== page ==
Joice Heth: The Hoax That Launched P.T. Barnum as a Showman

Mar 22, 2022 0 comments

Phineas Taylor Barnum, the “greatest showman” on earth was still making a modest living as the owner of a grocery store in 1835 when his path crossed with that of a certain Mr. Coley Bartram, who would provide Barnum with a foray into the lucrative world of showmanship. Bartram informed Barnum of a spectacular “exhibit” that he had recently sold to Mr. R. W. Lindsay. The “exhibit” was an elderly African American woman named Joice Heth, who was supposedly 161 years old and had been the nurse of George Washington.

Barnum was intrigued by the money-making opportunity that Joice Heth presented, and proceeded at once to Philadelphia to see her and Mr. Lindsay. Barnum found Heth “a remarkable curiosity”, who, he suspected, “might have been far older than her age as advertised.” She was extremely old and almost completely paralyzed. “She could move one arm at will, but her lower limbs could not be straightened,” Barnum noted. “Her left arm lay across her breast and she could not remove it; the fingers of her left hand were drawn down so as nearly to close it, and were fixed; the nails on that hand were almost four inches long and extended above her wrist; the nails on her large toes had grown to the thickness of a quarter of an inch; her head was covered with a thick bush of grey hair; but she was toothless and totally blind, and her eyes had sunk so deeply in the sockets as to have disappeared altogether.”

Despite her allegedly great age, Barnum found her to be quite lively. She would talk for as long as people would listen and sing a variety of hymns. “She was quite garrulous about her protege, 'dear little George,' at whose birth she declared she was present.” Heth claimed that she was a slave, bought by Augustine Washington, the father of George Washington, and had long been a nurse in the Washington family. She claimed to have been present at the time of George’s birth and even clothed the newborn infant. As proof of her extraordinary age, Mr. Lindsay exhibited a bill of sale, dated February 5, 1727, where her age was mentioned as fifty-four.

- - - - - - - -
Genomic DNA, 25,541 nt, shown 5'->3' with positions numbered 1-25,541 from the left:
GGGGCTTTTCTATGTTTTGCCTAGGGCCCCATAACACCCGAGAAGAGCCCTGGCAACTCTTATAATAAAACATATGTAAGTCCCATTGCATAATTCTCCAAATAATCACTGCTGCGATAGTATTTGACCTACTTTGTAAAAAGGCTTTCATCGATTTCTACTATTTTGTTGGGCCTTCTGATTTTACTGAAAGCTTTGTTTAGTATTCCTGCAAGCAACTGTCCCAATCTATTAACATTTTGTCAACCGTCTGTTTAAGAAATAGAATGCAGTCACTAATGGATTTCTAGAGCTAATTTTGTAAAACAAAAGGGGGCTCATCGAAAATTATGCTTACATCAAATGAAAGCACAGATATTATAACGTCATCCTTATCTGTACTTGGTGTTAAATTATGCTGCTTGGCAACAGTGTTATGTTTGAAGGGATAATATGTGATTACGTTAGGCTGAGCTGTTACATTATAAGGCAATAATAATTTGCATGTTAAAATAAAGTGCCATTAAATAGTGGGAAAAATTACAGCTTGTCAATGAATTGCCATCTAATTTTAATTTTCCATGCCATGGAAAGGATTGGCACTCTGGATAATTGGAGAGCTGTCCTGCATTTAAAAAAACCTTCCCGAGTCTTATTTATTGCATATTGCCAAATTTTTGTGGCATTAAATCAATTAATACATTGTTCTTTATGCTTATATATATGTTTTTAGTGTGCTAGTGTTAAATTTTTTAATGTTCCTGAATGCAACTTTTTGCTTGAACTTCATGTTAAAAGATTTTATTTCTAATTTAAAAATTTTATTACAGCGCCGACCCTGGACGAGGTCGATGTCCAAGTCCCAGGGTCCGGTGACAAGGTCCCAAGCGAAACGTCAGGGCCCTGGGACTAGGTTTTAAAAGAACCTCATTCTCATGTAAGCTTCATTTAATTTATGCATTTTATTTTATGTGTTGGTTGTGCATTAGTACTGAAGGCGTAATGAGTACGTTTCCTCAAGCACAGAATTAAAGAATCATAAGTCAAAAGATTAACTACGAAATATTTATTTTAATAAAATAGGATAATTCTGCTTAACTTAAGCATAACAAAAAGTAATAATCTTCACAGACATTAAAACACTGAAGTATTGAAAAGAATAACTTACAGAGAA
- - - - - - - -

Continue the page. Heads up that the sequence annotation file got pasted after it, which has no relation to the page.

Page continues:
Adequately convinced, Barnum decided to purchase Joice Heth and negotiated a price of $1,000, down from $3,000 that Mr. Lindsay initially demanded. Barnum sold his interest in the grocery business to his partner, and entered upon his career as a showman. At first he began displaying her first at Niblo’s Garden on Broadway and the show ran for two and half weeks. After this, he began to travel with her throughout New England, where she was displayed in taverns, saloons, boarding houses, inns, lodges, museums, railroad houses, and concert halls. They advertised Heth as “absolutely the most astonishing and interesting curiosity in the world!” and “the greatest natural & national curiosity in the world.”

Heth played her part as well telling stories of young George and singing hymns she supposedly sang to the first President of the United States when he was a child. Her emaciated physical appearance also helped sell Barnum's deceptions about her extreme old age. The New York Evening Star noted that “she is, we should judge from her look, certainly far over 100, whatever doubts we may have of the bill of sale, which, however, has all the marks of authenticity.” However, the article continued: “She enjoys her food with a gusto, and what is astonishing, hears perfectly. She is nothing but skin and bones; lies constantly in bed, eating or smoking her pipe. The latter shows her smell is as good as her taste. The most remarkable circumstance is that her pulse is full, strong, and perfectly regular, and near 180 in a minute, without the slightest ossification of the artery.”